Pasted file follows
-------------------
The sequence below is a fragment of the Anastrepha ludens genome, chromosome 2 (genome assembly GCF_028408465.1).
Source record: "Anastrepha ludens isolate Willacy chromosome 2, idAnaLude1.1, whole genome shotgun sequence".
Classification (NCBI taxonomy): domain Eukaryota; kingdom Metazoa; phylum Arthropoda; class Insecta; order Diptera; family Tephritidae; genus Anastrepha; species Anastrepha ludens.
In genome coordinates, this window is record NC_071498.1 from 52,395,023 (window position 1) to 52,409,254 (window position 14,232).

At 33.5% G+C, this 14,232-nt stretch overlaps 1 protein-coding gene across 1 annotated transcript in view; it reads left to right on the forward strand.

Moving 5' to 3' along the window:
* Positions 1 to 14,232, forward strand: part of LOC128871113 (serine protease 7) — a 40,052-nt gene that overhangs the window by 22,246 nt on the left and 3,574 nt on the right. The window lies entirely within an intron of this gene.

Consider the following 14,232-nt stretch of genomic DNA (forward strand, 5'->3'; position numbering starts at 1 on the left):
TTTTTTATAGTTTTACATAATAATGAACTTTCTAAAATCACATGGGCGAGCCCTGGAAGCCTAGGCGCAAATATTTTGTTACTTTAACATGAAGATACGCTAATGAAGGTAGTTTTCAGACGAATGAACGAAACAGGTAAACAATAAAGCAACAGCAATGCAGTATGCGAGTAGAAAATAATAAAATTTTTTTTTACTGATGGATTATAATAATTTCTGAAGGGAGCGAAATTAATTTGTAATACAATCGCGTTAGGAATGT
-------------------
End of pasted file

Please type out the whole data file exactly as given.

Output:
The sequence below is a fragment of the Anastrepha ludens genome, chromosome 2 (genome assembly GCF_028408465.1).
Source record: "Anastrepha ludens isolate Willacy chromosome 2, idAnaLude1.1, whole genome shotgun sequence".
Classification (NCBI taxonomy): domain Eukaryota; kingdom Metazoa; phylum Arthropoda; class Insecta; order Diptera; family Tephritidae; genus Anastrepha; species Anastrepha ludens.
In genome coordinates, this window is record NC_071498.1 from 52,395,023 (window position 1) to 52,409,254 (window position 14,232).

At 33.5% G+C, this 14,232-nt stretch overlaps 1 protein-coding gene across 1 annotated transcript in view; it reads left to right on the forward strand.

Moving 5' to 3' along the window:
* Positions 1 to 14,232, forward strand: part of LOC128871113 (serine protease 7) — a 40,052-nt gene that overhangs the window by 22,246 nt on the left and 3,574 nt on the right. The window lies entirely within an intron of this gene.

Consider the following 14,232-nt stretch of genomic DNA (forward strand, 5'->3'; position numbering starts at 1 on the left):
TTTTTTATAGTTTTACATAATAATGAACTTTCTAAAATCACATGGGCGAGCCCTGGAAGCCTAGGCGCAAATATTTTGTTACTTTAACATGAAGATACGCTAATGAAGGTAGTTTTCAGACGAATGAACGAAACAGGTAAACAATAAAGCAACAGCAATGCAGTATGCGAGTAGAAAATAATAAAATTTTTTTTTACTGATGGATTATAATAATTTCTGAAGGGAGCGAAATTAATTTGTAATACAATCGCGTTAGGAATGT